Reviewer Michelle Kaye Malsbury:
Michelle was born in Champaign, IL. Currently, she resides in Asheville, NC
and is in her second year of doctoral studies at Nova Southeastern
University in Ft. Lauderdale with specialization/concentration in
conflict resolution and peace studies. She has over six hundred
articles published on the web and one book published thus far with
many more in the wings. Hobbies include; reading, writing, music, and
playing with her Australian Cattle Dog, Abu.
Author: Millicent Monks
Publisher: Prospecta Press
Songs of Three Islands is an interesting look inside this fabulously wealthy family. It gives the reader a poignant picture of how even with all that life holds available to one there is no peace without love and no love without understanding.
The three islands play a role in how this family lives their everyday life and how they function, or not, as a family unit. They are Cumberland Island, Crescent Island, and North Island. Millicent describes these islands so clearly that you can feel the sand under your feet and hear the waves beat against the beach. The visions from Millicent’s words make me want to drop out of regular life and live on the islands too.
Millicent came from a troubled family and trouble continued for her throughout her life. Millicent finds a wonderful man, marries him, and has a family of her own only to come to the conclusion that her only daughter, Cassandra is also mentally ill. At times Millicent blamed herself for what was amiss and at other times she looked for rational reasons why this troubling dilemma occurred. Cassandra was in and out of institutions for most of her life. She was oftentimes quite irrational and troubling for her family, those who were charged with her care, and even the police.
Millicent spends most of her life searching for answers. She sought out the knowledge of sage professionals in the field of psychiatry and shamans hoping to find closure. She tried a lot of things before she was able to understand that she was not to blame and that mental illness affects the family as a whole and not just the one with this insidious disease.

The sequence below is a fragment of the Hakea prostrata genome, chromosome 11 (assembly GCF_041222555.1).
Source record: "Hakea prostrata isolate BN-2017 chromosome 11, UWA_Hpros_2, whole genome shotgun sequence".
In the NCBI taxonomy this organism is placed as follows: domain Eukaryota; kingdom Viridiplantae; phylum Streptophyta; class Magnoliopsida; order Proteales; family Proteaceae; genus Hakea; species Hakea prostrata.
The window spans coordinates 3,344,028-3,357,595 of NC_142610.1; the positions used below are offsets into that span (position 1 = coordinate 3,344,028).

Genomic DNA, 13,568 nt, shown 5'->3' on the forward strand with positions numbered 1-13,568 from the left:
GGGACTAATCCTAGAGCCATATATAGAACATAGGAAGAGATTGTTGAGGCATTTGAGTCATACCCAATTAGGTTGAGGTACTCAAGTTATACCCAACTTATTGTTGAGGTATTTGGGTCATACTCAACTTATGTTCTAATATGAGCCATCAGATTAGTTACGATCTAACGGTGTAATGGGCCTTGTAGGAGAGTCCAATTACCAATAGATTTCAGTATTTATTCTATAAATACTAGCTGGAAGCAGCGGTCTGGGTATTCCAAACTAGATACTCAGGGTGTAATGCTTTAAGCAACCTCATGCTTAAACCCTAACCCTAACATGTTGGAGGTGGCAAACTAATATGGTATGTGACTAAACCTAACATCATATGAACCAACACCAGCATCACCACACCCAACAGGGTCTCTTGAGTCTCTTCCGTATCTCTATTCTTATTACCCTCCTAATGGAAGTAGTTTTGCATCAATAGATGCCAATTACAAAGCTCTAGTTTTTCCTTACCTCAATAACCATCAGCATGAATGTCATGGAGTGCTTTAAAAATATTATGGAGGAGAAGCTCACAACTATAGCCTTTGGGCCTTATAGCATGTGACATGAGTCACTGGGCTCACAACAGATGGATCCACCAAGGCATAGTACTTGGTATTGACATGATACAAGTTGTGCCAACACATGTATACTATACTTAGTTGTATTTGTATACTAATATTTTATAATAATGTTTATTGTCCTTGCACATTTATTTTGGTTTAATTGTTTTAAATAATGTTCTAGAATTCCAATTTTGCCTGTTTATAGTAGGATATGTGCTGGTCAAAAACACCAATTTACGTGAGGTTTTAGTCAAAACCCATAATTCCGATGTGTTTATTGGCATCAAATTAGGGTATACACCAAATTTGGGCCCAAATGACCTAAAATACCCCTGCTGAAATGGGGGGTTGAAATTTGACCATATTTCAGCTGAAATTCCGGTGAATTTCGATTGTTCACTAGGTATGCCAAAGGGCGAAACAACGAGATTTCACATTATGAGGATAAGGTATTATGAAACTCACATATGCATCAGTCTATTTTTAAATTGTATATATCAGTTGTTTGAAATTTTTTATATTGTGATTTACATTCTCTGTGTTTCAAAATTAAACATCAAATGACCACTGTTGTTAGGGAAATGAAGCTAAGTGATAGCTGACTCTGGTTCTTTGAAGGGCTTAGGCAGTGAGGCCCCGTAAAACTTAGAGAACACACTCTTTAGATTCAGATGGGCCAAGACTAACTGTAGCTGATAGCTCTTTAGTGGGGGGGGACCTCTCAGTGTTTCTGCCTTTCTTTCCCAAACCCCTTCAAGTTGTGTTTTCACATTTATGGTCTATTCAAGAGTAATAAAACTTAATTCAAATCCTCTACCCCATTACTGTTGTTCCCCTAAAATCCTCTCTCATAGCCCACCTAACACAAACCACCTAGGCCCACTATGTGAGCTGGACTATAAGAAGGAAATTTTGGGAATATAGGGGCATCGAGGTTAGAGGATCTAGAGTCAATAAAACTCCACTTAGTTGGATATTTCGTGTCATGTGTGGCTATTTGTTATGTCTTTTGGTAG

This memoir spans decades. Diagnoses are/were less than perfect back then and therefore, treatments were not helpful or inconclusive. At the time when Millicent writes this memoir there is little known about mental illness past a fleeting diagnosis for possible schizophrenia. Little treatment past mind-numbing medications and impersonal institutions with little hope for recovery. It is sad to watch this suffering of loved ones and know there is no cure. Luckily, Millicent was/is a survivor.
There are many trials and tribulations for Millicent to endure as this book moves forward. This disturbing mental illness, finally diagnosed as borderline personality disorder, nearly wrecked her family and cost her many friends. Eventually Millicent found peace, forgiveness, and understanding through meditation and her writing. I enjoyed this book and think you will too.
If you or someone you know has unresolved mental issues Millicent began an organization where you can seek help, advice, and understanding. It is called TARA APD and it is located at 23 Greene Street, NY, NY 10013. Telephone 212-966-6514. Email firstname.lastname@example.org.